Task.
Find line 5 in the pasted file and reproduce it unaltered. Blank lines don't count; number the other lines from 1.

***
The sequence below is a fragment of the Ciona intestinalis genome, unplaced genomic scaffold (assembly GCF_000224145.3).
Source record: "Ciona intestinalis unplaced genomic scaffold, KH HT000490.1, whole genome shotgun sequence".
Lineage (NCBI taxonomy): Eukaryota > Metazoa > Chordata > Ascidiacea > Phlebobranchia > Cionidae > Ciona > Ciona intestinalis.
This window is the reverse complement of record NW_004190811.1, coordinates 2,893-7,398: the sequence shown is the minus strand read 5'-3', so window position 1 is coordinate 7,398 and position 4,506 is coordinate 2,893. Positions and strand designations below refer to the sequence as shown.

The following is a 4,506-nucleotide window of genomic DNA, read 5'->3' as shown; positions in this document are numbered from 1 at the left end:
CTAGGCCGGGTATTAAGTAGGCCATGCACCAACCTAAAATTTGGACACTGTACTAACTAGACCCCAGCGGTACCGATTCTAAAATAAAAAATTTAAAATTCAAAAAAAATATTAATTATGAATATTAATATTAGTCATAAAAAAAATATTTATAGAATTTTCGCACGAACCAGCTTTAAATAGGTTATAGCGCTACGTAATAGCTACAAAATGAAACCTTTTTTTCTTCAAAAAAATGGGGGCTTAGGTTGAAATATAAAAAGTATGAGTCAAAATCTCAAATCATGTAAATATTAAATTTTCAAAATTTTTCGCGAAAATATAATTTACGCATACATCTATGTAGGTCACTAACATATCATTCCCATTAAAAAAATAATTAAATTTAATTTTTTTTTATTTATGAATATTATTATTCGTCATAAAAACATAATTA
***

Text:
The following is a 4,506-nucleotide window of genomic DNA, read 5'->3' as shown; positions in this document are numbered from 1 at the left end: